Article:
China throws down the gauntlet over oil

China throws the gauntlet down over oil - at - the best of the week's international financial media.

China needs oil, and lots of it, to keep its economy growing. And it isn't shy about challenging the US for control of the globe's resources to get it. Mike Anderson looks at how investors can benefit

On 20 January 2005, most of the world's journalists had their eyes firmly on the Washington inauguration of President Bush. But if they'd been looking a little further east, they might have noticed something just as profoundly important happening in Beijing. The leaders of China and Canada, Paul Martin and Wen Jiaboa, were meeting to sign a 13-point energy pact. Why? Because China's fast-growing economy needs oil and Canada has plenty of it.

A vast northern country sharing a 5,000-mile border with the US, Canada is an unlikely newcomer to the energy big leagues. It's not in the Middle EastIt's not a member of Opec. It is not one of the world's low-cost producers and ranks only number eight in terms of production. However, when it comes to proven reserves, Canada does rather better: after Saudi Arabia, it has the most in the world. Canada's Rocky Mountain province of Alberta is overflowing with oil sands. Concentrated in northern Alberta, in a region as big as Florida, the sands contain vast quantities of so-called bitumen, or super-heavy oil, says the San Francisco Chronicle. Dig up two tons of sand, heat it and process it and you'll have enough oil to fill a 42-gallon barrel of oil. Official estimates put Canada's extractable total at 180 billion barrels. The problem ­ up until recently ­ has been the cost: it costs about $20 a barrel to turn sand into liquid oil, so during the long bear market in oil no one was much interested in Canadas assets.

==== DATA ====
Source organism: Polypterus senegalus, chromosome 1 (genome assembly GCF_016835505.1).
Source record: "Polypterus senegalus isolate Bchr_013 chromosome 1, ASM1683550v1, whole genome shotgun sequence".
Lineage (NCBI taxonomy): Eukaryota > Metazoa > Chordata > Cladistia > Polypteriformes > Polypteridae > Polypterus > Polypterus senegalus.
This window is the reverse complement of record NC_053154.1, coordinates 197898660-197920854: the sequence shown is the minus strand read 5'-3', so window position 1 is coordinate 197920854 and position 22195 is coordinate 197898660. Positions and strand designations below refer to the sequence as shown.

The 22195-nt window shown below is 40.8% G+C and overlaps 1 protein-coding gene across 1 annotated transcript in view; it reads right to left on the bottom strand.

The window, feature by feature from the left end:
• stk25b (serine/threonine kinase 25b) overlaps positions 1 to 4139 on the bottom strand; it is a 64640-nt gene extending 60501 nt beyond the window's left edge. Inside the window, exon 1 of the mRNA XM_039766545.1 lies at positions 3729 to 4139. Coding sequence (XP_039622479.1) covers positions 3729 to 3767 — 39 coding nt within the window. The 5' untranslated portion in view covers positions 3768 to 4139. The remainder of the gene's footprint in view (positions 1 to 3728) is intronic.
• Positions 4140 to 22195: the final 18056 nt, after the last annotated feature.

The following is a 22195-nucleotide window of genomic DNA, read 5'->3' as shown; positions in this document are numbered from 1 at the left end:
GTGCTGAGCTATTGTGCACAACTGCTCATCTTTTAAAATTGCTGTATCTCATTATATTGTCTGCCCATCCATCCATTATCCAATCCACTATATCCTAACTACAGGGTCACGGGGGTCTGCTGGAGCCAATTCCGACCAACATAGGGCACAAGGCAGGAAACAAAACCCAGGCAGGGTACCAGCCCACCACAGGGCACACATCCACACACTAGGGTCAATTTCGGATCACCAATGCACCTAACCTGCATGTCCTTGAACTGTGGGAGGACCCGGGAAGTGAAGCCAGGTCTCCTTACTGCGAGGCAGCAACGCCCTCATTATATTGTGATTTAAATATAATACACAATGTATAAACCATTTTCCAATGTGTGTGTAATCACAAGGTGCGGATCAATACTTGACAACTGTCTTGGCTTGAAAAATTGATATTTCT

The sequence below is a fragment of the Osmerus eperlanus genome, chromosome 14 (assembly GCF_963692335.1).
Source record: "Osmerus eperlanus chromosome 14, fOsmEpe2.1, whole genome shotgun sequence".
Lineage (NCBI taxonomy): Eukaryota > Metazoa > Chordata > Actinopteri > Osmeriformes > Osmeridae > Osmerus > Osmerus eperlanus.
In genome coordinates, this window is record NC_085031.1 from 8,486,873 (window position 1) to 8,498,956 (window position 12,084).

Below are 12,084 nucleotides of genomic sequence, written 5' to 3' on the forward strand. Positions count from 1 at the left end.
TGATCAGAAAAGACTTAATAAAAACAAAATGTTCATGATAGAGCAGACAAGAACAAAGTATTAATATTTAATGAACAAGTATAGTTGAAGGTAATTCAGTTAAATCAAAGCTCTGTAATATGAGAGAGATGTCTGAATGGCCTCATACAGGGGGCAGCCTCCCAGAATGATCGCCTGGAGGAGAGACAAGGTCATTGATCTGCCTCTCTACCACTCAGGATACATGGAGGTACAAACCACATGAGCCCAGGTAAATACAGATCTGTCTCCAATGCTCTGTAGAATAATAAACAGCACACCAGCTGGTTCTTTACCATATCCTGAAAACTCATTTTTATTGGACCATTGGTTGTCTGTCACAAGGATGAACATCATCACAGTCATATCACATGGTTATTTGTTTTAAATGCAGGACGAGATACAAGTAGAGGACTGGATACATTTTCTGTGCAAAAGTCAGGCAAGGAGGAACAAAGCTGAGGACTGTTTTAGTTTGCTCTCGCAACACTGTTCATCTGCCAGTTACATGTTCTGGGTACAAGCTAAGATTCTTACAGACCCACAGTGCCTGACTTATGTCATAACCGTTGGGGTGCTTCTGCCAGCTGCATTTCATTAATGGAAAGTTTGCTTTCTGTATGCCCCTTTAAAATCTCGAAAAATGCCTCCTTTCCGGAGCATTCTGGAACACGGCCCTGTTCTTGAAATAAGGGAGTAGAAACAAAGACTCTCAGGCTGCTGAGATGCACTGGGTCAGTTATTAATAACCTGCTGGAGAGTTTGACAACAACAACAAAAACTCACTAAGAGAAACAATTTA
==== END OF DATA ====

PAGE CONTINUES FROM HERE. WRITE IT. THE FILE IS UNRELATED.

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Today they are. With oil trading at nearly $60 a barrel and demand from all over Asia promising to keep prices high for the foreseeable future, Canada's oil sands suddenly look very attractive indeed. In a few years, two million barrels of oil a day are expected to flow from the tar sands in the Rockies to a seaport in British Columbia to be loaded on to tankers. And it was this oil that ­ back on 20 January ­ China's two biggest oil companies, PetroChina and Sinopec, made a deal to get a share of. In the same month, PetroChina (PTR: NYSE), struck a deal with Enbridge, one of Canada's top energy firms. Enbridge is planning a $2bn, 750-mile pipeline stretching from Alberta ­ the province where Canadas oil sands are concentrated ­ to a Pacific seaport in British Columbia. And PetroChina now has tentative rights to use half the pipelines capacity of 400,000 barrels of oil a day. And it may take an equity stake in the pipeline.